Guillaume Soro, the former rebel chief candidate for the presidency of Côte d’Ivoire, was sentenced in absentia Tuesday for embezzlement and sentenced to 20 years in prison for embezzlement. The former prime minister, who is in exile in France, has denied the accusations claiming that they were motivated by political reasons.
The verdict, announced after a trial in Côte d’Ivoire that lasted only a few hours and boycotted by Soro’s lawyers, should exclude Soro from the October elections, when President Alassane Ouattara must withdraw.
Prosecutors issued an arrest warrant against Soro in December for allegedly plotting a coup against the government of his former ally Ouattara and stealing public funds.
Soro, who lived in Europe, hijacked his plane in the air instead of returning home in December in Côte d’Ivoire – where he planned to launch his campaign – when it became clear that the Ivorian authorities had issued an arrest warrant against him.
Soro denied the accusations which, according to him, are aimed at preventing him from defying Ouattara’s favorite successor, Prime Minister Amadou Gon Coulibaly, during the elections.
In an interview with a French weekly in December, Soro promised to lead the “resistance” from abroad “like de Gaulle”, referring to the French leader of resistance in wartime.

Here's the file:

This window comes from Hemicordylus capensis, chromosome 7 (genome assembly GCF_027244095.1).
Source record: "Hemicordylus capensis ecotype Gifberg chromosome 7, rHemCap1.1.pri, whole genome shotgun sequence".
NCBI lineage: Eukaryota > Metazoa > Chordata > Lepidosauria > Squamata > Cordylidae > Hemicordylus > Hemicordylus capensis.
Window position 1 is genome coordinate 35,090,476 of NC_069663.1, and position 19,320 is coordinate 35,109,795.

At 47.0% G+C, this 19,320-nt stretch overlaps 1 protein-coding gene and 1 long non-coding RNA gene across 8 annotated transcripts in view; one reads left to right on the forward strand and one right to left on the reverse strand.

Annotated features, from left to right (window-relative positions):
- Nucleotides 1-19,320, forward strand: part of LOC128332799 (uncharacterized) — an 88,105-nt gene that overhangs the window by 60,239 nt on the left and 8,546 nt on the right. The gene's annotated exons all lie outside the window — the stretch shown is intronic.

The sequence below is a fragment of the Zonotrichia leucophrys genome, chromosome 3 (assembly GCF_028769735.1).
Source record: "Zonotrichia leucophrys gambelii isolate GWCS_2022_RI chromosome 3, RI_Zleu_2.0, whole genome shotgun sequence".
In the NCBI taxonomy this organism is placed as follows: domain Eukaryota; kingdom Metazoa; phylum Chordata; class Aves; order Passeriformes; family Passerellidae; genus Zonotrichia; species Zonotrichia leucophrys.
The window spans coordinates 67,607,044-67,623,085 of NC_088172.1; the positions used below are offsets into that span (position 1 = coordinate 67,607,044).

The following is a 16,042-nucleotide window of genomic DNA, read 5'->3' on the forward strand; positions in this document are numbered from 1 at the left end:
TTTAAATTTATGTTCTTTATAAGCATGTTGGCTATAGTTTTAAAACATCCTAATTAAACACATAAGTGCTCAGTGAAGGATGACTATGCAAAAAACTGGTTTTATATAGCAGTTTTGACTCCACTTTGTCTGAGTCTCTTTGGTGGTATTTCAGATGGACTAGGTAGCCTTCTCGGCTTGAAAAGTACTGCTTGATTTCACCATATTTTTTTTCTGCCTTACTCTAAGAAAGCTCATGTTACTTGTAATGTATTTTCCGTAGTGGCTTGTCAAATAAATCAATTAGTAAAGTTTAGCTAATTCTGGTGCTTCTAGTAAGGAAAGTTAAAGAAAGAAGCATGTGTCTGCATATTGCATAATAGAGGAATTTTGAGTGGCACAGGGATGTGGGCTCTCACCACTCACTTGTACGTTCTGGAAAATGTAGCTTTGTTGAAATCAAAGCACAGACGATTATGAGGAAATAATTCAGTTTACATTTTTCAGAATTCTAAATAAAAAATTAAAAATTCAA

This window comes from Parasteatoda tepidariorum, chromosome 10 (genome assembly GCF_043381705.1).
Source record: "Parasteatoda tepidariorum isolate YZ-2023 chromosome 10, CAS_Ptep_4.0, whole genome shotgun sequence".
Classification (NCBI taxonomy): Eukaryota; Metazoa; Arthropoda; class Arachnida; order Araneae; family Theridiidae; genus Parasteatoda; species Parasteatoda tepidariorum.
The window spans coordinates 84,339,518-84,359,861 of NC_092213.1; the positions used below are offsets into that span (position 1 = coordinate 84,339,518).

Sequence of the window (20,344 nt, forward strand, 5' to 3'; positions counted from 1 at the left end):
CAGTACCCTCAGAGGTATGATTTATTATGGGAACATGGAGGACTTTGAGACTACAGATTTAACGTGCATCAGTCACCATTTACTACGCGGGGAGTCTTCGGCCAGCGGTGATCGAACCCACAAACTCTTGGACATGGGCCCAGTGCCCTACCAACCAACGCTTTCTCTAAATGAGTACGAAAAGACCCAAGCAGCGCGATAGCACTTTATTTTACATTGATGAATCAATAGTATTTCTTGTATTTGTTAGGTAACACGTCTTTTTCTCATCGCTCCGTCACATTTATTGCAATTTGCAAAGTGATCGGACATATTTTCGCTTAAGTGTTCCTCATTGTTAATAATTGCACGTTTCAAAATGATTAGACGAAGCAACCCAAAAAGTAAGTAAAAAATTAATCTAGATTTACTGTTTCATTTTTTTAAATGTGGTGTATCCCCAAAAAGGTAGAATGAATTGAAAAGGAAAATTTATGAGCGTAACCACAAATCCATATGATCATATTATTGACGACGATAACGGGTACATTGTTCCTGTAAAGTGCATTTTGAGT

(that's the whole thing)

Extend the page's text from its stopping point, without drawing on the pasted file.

“Thunderbolt in the sky of Ivorian corruption”
The Abidjan court fined him nearly seven million euros ($ 7.6 million), ordered his home in Abidjan to be confiscated, and excluded him from civic service for five years.
The court issued a new arrest warrant against him, effectively preventing him from participating in the elections, and ordered him to pay three million euros in damages to the state.
Soro helped Ouattara take power in 2010 amid political violence that claimed the lives of 3,000 people before becoming Prime Minister and then Speaker of the Parliament.
After falling out with Ouattara, he launched an unsuccessful bid to become president last year.
Government lawyer Ben Meite Abdoulaye rejected suggestions that the verdict was political, calling it “love at first sight in the skies of Ivorian corruption”.
“This decision marks the start of a new era in Côte d’Ivoire. We must track corruption wherever it is found,” he said.
The African Court on Human and Peoples’ Rights recently ordered Côte d’Ivoire to suspend an arrest warrant against Soro, who had brought his case before a Tanzania-based court last month.
(FRANCE 24 with AFP and REUTERS)